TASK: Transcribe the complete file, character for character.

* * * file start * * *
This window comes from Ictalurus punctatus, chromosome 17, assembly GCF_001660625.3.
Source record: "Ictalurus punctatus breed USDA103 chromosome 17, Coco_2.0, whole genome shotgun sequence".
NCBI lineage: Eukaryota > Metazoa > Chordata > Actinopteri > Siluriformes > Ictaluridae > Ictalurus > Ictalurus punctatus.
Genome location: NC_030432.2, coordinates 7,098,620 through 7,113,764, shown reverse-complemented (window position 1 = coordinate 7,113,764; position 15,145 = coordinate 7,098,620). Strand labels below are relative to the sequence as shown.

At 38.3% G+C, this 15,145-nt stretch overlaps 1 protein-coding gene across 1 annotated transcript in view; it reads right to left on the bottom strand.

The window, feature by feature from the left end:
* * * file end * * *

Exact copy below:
This window comes from Ictalurus punctatus, chromosome 17, assembly GCF_001660625.3.
Source record: "Ictalurus punctatus breed USDA103 chromosome 17, Coco_2.0, whole genome shotgun sequence".
NCBI lineage: Eukaryota > Metazoa > Chordata > Actinopteri > Siluriformes > Ictaluridae > Ictalurus > Ictalurus punctatus.
Genome location: NC_030432.2, coordinates 7,098,620 through 7,113,764, shown reverse-complemented (window position 1 = coordinate 7,113,764; position 15,145 = coordinate 7,098,620). Strand labels below are relative to the sequence as shown.

At 38.3% G+C, this 15,145-nt stretch overlaps 1 protein-coding gene across 1 annotated transcript in view; it reads right to left on the bottom strand.

The window, feature by feature from the left end: